What do eggnog and cream of spinach have in common? According to The best chef student Richard Blais, the festive combo is perfect for adding a unique twist to a traditional festive garnish.
“It makes sense and this is why,” Blais tells Yahoo Life. “Eggnog is usually seasoned with nutmeg or winter spices and when I make spinach cream without eggnog, it has quite a bit of nutmeg in it. The spinach cream obviously has cream too, so it’s almost like a trick to do. cream of spinach without going through the process of making a roux and finding the winter spices you could put on it. “
When I saw Blais’s Instagram post sharing the recipe, it was clear that I was nervous about the combination of two flavors that had kept my brain separate for over 40 years. However, after speaking with the chef, I decided to try the recipe in my own kitchen.
The ingredients are simple: store bought eggnog, heavy cream, pecorino romano cheese, butter, onion, and spinach. Blais says her number one tip for recreating the dish is not to skimp on those leafy greens.
“As with any spinach dish, you need a lot more than you think,” he says. “It will take a couple of bags of spinach to feed a couple of people. And you want chopped spinach that you can make with a knife, but it will be easier if you use a food processor.”
With my finely chopped spinach, I went on to follow Blais’s recipe: sauté an onion in butter, combine eggnog and heavy cream, and let the entire mixture simmer and thicken on my stovetop before adding the cheese. The result was … delicious.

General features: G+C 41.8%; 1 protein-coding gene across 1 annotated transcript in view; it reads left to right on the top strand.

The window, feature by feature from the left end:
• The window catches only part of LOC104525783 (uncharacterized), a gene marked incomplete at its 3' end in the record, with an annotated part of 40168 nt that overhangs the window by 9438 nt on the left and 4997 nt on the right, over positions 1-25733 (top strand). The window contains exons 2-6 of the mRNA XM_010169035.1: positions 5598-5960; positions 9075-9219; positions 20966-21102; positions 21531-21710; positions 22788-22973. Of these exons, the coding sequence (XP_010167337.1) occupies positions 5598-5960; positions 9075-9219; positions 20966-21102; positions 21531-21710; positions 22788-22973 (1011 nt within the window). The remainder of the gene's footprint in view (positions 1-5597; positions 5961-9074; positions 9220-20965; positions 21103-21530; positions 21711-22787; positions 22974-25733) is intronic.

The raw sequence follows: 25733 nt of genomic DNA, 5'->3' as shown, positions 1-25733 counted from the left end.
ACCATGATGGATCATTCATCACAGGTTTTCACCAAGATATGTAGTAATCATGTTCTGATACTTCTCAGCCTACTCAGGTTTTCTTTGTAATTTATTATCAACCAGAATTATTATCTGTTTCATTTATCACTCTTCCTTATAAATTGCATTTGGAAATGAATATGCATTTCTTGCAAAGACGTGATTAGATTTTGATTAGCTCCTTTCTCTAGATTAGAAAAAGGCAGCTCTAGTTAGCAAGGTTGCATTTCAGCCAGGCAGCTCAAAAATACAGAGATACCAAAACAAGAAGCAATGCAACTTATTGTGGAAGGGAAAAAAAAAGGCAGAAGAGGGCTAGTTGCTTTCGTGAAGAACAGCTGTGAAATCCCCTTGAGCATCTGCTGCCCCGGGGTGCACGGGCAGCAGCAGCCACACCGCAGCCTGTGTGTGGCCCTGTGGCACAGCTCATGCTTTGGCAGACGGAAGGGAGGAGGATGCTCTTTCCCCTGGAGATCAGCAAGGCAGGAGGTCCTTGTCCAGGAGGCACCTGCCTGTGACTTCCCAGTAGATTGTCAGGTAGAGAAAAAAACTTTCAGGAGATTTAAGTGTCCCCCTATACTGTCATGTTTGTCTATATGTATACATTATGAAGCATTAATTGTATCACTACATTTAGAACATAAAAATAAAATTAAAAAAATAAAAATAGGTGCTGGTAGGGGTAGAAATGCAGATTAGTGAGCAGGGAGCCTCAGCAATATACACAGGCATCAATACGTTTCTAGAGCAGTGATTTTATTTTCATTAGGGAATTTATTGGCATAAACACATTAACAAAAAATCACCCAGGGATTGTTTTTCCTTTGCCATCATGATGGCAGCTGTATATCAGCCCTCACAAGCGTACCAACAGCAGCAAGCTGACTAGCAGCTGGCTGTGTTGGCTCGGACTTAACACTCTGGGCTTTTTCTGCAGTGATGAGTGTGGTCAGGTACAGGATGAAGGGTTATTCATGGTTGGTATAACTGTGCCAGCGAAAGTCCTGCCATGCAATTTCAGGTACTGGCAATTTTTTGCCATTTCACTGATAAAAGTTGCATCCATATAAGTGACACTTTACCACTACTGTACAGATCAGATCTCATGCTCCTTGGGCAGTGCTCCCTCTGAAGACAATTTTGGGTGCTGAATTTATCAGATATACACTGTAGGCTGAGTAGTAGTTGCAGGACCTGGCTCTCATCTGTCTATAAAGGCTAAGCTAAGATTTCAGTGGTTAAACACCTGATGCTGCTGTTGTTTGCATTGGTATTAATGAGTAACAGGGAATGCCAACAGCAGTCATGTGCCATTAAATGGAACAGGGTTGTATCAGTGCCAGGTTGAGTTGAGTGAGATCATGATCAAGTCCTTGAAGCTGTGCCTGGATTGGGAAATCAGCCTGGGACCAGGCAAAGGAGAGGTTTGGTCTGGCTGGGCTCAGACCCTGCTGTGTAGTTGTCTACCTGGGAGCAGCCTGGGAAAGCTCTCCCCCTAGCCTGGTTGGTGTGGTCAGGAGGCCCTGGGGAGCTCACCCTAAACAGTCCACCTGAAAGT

“Depending on the eggnog you’re using, you’ll want to have a cook’s instinct to make sure it’s not too sweet,” Blais cautions, “which means cutting it up with some other dairy or using a lot of spinach or just a little bit of eggnog. You’re going to get some sweetness from the eggnog, which may be the challenge in this recipe, but you’ll also wonder, is it creamed spinach? Is it saag paneer? It almost has an Indian twist and is one of my favorites. “.
Indian food is one of me favorites, and Blais was right with his description of the flavors on the plate. The creamy nutmeg-dyed spinach concoction would taste just as delicious served with ribs for Christmas dinner as it would on rice with a side of samosas.
For those who avoid dairy, Blais shares another favorite way to make creamed spinach, straight off the menu at Ember and Rye, his Carlsbad, California restaurant.
“Parsnip puree,” says Blais. “For me, parsnips have this kind of winter spicy vibe. They also replace dairy. I try to be as healthy as possible. When you use pureed parsnip or celery root or cauliflower, it’s a good way to eliminate all or most dairy “.
Blais recently opened another restaurant in Orlando, Florida, Four Flamingos, where, as with his cream of spinach eggnog recipe, he likes to think of creative ways to use the ingredients for purposes his guests may not have considered. The menu includes frozen oysters with pearls of spicy hibiscus sauce, for example, something Blais says adds to a standard seafood dish in an interesting way.
“The hot sauce is quite traditional to go with oysters, but adding hibiscus to the hot sauce makes it a little more regional, local and themed,” he says. “We have a swordfish dish that has black lime with black pepper and garlic in it – it’s really just a lemon pepper mix. Instead of using lemon, we use black lime because the flavor is deeper and earthier.”
When adding spices, nutmeg, or otherwise, to a traditional dish, Blais says to think of ways to change textures or flavors to create something different. After all, when you do, you can create a new family favorite.
“My kids loved the eggnog with spinach cream for the little sugar in it,” she says. “Usually they didn’t eat creamed spinach, but they loved eggnog with creamed spinach, so believe it. I’ll say, believe it.”
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